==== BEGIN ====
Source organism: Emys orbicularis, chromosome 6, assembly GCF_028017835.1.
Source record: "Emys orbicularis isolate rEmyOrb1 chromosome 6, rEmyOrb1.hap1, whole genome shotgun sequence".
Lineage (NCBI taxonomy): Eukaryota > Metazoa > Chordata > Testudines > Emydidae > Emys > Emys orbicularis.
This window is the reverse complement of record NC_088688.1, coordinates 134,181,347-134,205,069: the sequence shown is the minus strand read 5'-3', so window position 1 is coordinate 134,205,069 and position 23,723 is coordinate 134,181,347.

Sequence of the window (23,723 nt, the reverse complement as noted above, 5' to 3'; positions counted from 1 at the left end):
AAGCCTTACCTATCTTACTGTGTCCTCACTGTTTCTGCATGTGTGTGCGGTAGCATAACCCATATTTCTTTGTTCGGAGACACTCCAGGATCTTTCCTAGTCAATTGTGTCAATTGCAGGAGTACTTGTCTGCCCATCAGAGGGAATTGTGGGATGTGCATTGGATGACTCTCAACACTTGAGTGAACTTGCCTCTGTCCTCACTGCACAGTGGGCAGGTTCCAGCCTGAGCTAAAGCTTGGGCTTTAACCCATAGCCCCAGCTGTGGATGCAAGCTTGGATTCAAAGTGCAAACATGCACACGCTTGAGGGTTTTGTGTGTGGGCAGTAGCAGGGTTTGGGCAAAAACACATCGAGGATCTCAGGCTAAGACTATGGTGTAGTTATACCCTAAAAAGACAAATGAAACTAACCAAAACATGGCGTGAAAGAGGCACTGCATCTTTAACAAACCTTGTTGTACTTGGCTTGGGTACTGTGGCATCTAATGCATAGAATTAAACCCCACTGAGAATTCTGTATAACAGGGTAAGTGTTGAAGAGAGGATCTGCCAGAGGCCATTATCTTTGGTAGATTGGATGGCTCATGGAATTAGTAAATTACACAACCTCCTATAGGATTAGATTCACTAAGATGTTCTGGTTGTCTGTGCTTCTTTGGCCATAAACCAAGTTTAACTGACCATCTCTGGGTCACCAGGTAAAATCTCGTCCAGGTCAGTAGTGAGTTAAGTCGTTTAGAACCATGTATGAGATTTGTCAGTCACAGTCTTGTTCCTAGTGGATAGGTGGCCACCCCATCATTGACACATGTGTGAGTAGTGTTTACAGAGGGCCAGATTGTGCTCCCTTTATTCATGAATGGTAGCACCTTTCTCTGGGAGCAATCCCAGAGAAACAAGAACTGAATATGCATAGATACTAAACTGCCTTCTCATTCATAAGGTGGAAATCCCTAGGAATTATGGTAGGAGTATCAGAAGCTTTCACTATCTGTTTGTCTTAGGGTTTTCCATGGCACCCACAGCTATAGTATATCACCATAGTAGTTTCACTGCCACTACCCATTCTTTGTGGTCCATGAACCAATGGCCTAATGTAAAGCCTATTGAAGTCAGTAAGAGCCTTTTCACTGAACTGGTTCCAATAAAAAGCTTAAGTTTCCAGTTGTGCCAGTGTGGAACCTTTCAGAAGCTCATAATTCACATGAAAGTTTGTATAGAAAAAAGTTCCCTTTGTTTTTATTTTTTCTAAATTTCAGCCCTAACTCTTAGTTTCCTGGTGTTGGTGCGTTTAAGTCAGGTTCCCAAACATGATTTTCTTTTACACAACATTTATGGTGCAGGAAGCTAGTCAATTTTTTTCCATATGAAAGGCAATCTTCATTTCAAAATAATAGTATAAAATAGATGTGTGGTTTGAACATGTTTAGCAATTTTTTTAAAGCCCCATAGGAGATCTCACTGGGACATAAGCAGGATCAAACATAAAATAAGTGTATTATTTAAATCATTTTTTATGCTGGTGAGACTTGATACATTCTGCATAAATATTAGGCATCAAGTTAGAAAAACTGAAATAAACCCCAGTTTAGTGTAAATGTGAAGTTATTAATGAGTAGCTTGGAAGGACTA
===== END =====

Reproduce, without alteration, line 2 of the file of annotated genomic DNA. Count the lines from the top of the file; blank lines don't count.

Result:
Source record: "Emys orbicularis isolate rEmyOrb1 chromosome 6, rEmyOrb1.hap1, whole genome shotgun sequence".